A First Things article recommended, about Pope Benedict

VATICAN-RELIGION-POPE-US-CANADA-SAINTSBe clear before reading: It is not complimentary toward Pope Francis (which might bother some) or toward Card. Kasper (which shouldn’t bother anyone).

That aside, the useful piece includes background on the dispute between Card. Ratzinger and Card. Kasper with his notions of the “‘data’ of experience” back in the 90’s over the issue of Communion for the divorced and remarried.  Some here might not know about that, or remember it well.

You can also see in the piece the pernicious role that Jesuit-run America Magazine had during that debate.

One thing in the piece that caught my attention was the line: “There would be no Anglican-style diversity for Catholics—not under John Paul.” Doesn’t it seem that that is what libs want?

In any event, the piece is worth reading.

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12 Responses to A First Things article recommended, about Pope Benedict

  1. Nathan says:

    Thanks, Father–this is a thought-provoking article. I would suggest one addition to the sentence “There would be no Anglican-style diversity for Catholics–not under John Paul.” I would add, “and under John Paul I, Paul VI, John XXIII, Pius XII, Pius XI……and St Peter.”

    In Christ,

  2. RWG says:

    As a former Anglican I have first hand experience with the damage that “Anglican-style diversity” can bring and folks, it ain’t pretty.

  3. LarryW2LJ says:

    In my mind, it boils down to this, there is either one immutable Truth, or there isn’t. Either Jesus Christ, who is that One Immutable Truth, said what He meant, or He didn’t.

    For some 1500 years, that Truth was accepted, universally by the faithful. Then some persons got grandiose ideas in their heads that Jesus really didn’t mean what He said; or that He was speaking in a manner that us ordinary folk just couldn’t understand. But yes, THEY knew better and would benefit all the rest of us with their superior knowledge.

    The Apostles and the other disciples, and particularly the authors of the Gospel believed what Jesus said and they took pains to write it down, for future generations. Under the inspiration of the Holy Spirit, they recorded it faithfully and neither added to it or subtracted from it. If it was good enough for them – and many of them stood behind those words until the point of death – then it’s good enough for me.

    And personally, I don’t care how much pastoral experience Cardinal Kasper thinks he has. Our Lord had more and as far as He was concerned, the original law (which He authored, after all) was what we were to go by – not accommodations for the hardness of men’s hearts.

  4. Henry Edwards says:

    https://www.firstthings.com/web-exclusives/2017/05/burying-benedict

    The final paragraph caught my attention:

    “And so the two popes, active and emeritus, speaking and silent, remain at odds. In the end, it does not matter who comes last or speaks most; what matters is who thinks with the mind of a Church that has seen countless heresies come and go. When Benedict’s enraptured words are compared to the platitudes of his successor, it is hard not to notice a difference: One pope echoes the apostles, and the other parrots Walter Kasper. Because this difference in speech reflects a difference in belief, a prediction can be made. Regardless of who dies first, Benedict will outlive Francis.”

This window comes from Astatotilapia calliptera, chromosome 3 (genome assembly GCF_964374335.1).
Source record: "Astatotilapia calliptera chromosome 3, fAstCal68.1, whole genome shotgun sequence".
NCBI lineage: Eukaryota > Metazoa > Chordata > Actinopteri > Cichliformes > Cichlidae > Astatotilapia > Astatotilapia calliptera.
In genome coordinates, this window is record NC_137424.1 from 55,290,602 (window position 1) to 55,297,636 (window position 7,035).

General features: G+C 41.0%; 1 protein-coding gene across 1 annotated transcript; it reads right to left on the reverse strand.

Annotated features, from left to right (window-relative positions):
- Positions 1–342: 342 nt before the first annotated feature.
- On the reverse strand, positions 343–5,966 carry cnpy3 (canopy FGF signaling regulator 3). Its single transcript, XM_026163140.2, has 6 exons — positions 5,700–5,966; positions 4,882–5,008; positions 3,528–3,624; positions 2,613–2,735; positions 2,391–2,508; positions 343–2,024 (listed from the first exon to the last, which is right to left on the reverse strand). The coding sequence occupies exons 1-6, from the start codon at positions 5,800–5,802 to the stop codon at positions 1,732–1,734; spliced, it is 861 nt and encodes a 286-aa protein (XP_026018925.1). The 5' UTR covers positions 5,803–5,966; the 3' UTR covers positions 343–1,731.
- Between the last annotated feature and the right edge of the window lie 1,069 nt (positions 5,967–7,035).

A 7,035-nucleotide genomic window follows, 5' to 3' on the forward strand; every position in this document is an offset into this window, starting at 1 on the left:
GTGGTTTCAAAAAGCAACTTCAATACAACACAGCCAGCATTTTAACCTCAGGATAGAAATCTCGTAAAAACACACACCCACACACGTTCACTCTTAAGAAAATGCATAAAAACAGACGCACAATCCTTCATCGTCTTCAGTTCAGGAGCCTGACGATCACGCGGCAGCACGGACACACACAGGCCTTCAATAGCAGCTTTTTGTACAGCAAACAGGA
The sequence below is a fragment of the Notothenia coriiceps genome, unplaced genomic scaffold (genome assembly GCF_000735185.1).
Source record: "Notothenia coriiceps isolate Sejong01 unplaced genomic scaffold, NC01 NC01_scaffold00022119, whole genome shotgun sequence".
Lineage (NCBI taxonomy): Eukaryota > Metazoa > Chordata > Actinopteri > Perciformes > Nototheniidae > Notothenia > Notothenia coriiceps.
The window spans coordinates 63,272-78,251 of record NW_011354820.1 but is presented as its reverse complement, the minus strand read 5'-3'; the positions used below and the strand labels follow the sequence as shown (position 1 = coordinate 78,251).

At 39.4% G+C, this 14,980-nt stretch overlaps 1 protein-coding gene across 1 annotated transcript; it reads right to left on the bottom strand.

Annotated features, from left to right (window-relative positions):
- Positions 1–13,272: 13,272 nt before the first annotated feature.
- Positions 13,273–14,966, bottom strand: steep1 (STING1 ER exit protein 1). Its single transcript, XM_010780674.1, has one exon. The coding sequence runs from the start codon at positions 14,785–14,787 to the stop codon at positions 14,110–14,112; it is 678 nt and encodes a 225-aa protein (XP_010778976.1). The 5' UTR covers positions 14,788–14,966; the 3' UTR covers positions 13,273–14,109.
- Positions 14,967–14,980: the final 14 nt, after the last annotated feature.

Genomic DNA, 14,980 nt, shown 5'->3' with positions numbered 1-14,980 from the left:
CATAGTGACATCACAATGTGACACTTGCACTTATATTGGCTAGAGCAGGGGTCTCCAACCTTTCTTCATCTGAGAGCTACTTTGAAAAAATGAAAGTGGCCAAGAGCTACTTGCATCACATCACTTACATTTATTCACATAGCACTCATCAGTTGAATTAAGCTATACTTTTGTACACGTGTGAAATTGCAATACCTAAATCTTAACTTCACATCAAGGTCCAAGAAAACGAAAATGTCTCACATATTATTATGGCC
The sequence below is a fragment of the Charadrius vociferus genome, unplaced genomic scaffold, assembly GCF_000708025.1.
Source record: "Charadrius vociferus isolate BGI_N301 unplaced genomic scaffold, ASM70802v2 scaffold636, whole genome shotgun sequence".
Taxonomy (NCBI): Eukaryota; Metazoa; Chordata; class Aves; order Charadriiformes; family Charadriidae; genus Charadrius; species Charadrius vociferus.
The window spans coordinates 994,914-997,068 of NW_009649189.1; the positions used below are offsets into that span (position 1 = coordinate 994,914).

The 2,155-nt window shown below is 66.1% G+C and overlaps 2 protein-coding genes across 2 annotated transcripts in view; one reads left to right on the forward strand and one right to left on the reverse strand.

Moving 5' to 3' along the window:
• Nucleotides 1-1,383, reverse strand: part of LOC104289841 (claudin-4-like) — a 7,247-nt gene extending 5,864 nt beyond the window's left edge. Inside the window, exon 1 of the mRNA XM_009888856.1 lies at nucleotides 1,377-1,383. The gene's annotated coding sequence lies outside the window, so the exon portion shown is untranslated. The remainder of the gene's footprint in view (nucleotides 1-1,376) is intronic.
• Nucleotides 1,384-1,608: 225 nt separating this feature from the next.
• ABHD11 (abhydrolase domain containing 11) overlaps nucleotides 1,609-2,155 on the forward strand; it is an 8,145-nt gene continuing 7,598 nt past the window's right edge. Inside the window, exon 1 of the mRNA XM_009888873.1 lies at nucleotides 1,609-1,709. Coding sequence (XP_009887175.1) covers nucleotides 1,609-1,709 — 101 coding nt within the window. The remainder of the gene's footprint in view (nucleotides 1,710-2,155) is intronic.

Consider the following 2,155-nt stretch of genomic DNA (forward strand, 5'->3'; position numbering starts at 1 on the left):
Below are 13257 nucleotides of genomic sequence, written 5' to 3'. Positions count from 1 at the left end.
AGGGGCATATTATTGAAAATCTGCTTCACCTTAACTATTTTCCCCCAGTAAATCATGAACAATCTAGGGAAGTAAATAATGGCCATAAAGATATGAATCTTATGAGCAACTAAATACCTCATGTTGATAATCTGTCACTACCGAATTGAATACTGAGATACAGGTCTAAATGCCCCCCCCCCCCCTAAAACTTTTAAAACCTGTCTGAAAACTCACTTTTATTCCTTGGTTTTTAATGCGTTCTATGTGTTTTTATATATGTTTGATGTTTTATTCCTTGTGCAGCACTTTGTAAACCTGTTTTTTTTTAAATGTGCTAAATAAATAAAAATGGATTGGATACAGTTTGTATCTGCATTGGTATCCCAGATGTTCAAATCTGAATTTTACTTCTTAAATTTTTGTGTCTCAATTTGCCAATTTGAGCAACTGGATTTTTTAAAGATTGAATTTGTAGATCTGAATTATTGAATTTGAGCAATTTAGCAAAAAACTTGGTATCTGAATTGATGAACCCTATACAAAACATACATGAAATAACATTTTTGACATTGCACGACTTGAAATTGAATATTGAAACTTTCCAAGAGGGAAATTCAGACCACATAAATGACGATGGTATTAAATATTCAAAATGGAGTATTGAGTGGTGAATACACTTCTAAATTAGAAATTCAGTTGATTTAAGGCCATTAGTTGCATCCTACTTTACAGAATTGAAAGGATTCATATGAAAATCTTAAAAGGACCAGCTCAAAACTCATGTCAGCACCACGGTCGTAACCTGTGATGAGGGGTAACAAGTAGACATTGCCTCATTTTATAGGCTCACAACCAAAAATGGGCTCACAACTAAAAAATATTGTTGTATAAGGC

5. benedetta says:

    I found this piece from First Things fascinating in many respects, and I am continuing to think it through along with a follow up piece published today at Catholic World Report written
    by Carl E. Olson.

    It is a bit revelatory and also somewhat disturbing to learn through this short piece of some backstory and drama which would seem to amount to inside ball to the rest of us. That premiere audience alluding to Cardinal Kasper which set off the “Pope’s Theologian” moniker now appears to be a bit of code extended for a select few elite illuminati or coterie and not of course for the masses who would have little clue of his select cause in the Church’s doctrine.

    Even with this background, one is not particularly persuaded that just for his advocacy one ought to care, that much, or further, as the CWR piece by C. Olson suggests today, that one ought to just obey and shut up after thusly inspired by the Holy Spirit, progress marches on after a “decisive vote”. To put it that way, the Holy Spirit’s presence, well…it reminds of Flannery O’Connor’s famous comment. We are told that the Holy Spirit “goes ahead of us” which sounds like Progress! but not, descended, imbues, and accompanies us, which seems to carry to my mind an image of greater and more complete fullness. And is not as minimizing or comparable to a charismatic totalitarian leader of modern eras. At any rate.

    Fr. Z has often said here that “liberalism makes you stupid” and after so many years of pondering and reading and listening to others and laboring on others’ behalf, I have come to really accept this maxim and even am known to teach it to other more impressionable minds (!) at opportune times. The Wall Street Journal had a blurb just last weekend that scientifically established that journalists’ cognitive abilities were in fact compromised in many respects.